My scores probably reflect the fact that my background was/is in developing Swing-based real-time and fat-client applications using Java and J2EE, and not in the usage of EJBs. In retrospect, I should have read even more on EJBs since I tend to use JDO these days instead of EJBs (seem too heavy somewhat), and so, my skill levels are apparently still lacking in this area.
Anyhoo, my preparation included the following:
1) Sun's J2EE Tutorial 2) IBM DeveloperWorks Tutorials on EJBs 3) Some notes (John Weatherbie?) and mock exams found on the web 4) J2EE Design Patterns
I can't thank the people (especially John and others) in the group enough for your enthusiasm and help for one another.
My advise to people that want to take this exam is, just book your date, set up a plan, and simply go for it with a concentrated effort.
A note of caution: When I took my exam today, almost every question had the word EJB in it, and I was quite frazzled by it during my first pass. So, my advise to you, read on EJBs a lot before you approach the exam.
Best of luck to all of you,
"The only failure in life is the failure to try" [ October 14, 2005: Message edited by: Saravanan Subramanian ]
Saravanan Subramanian<br />----------------------------------<br />Sun Certified Enterprise Architect for Java 2 platform, J2EE (Part I)<br />Sun Certified Web Component Developer<br />Sun Certified Java 1.4 Programmer<br />Sun Certified Java 1.2 Programmer<br />IBM Certified XML Developer<br />Oracle Certified Professional <br />Oracle Certified 6i Internet Application Developer<br />----------------------------------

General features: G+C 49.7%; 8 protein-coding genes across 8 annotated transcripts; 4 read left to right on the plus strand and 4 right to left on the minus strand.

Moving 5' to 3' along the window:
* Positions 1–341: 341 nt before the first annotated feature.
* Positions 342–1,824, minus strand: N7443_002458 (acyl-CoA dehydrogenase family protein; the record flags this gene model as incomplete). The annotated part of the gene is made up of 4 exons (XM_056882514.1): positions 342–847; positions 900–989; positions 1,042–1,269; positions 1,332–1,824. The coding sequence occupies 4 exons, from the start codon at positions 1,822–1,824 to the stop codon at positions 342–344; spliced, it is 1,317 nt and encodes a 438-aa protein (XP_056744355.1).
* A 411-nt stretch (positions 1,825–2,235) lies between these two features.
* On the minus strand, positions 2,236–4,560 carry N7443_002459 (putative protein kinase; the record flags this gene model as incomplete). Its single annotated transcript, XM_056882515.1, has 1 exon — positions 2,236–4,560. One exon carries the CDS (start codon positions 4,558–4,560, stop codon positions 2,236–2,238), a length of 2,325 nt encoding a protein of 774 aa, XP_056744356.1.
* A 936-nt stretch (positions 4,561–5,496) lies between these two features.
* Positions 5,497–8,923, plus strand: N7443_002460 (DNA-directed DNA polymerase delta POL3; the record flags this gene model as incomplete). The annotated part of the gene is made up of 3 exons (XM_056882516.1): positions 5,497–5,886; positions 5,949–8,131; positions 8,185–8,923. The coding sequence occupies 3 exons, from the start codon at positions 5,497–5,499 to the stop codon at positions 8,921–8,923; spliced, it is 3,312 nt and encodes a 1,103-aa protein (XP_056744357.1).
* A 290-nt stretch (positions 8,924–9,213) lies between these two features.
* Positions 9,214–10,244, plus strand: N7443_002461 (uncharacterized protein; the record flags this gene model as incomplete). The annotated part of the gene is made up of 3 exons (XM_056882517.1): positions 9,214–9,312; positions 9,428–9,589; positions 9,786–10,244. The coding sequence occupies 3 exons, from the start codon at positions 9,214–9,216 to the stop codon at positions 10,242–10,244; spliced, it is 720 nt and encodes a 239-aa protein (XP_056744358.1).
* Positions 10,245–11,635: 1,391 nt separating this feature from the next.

Thanks forthe infor on your experiences and books you referred. It's going to help us.
All the Best for Part II and III. Laxmi
Joined: Oct 04, 2005
For the topics of concepts, common architectures, legacy connectivity as well as security, I read from a number of sources including Sun's whitepapers, IBM DeveloperWork's tutorials as well as notes from this newsgroup (John Weatherbie?).However, for me, these areas required the least preparation.
Instead, the areas that I concentrated more were on EJB and EJB Container Model as well as reading on some design patterns that I normally do not implement in my day to day life as a software developer (like Interpretor, Visitor, etc).
Overall, I would highly recommend that you compile your own notes by mixing different sources since I don't think any one book or site covers all the topics in depth.
I found that Sun's website had plenty of useful material needed towards this exam.
Hope this helps.
Good luck. [ October 14, 2005: Message edited by: Saravanan Subramanian ]
Hi Saravanan Subramanian, I have a work experience in Swing,JDBC,BC4J (EJB Framework). Iam very much interested to write SCEA. Can you please suggest how to start my preparation, because I've not any experience in messaging, containers, legacy systems etc...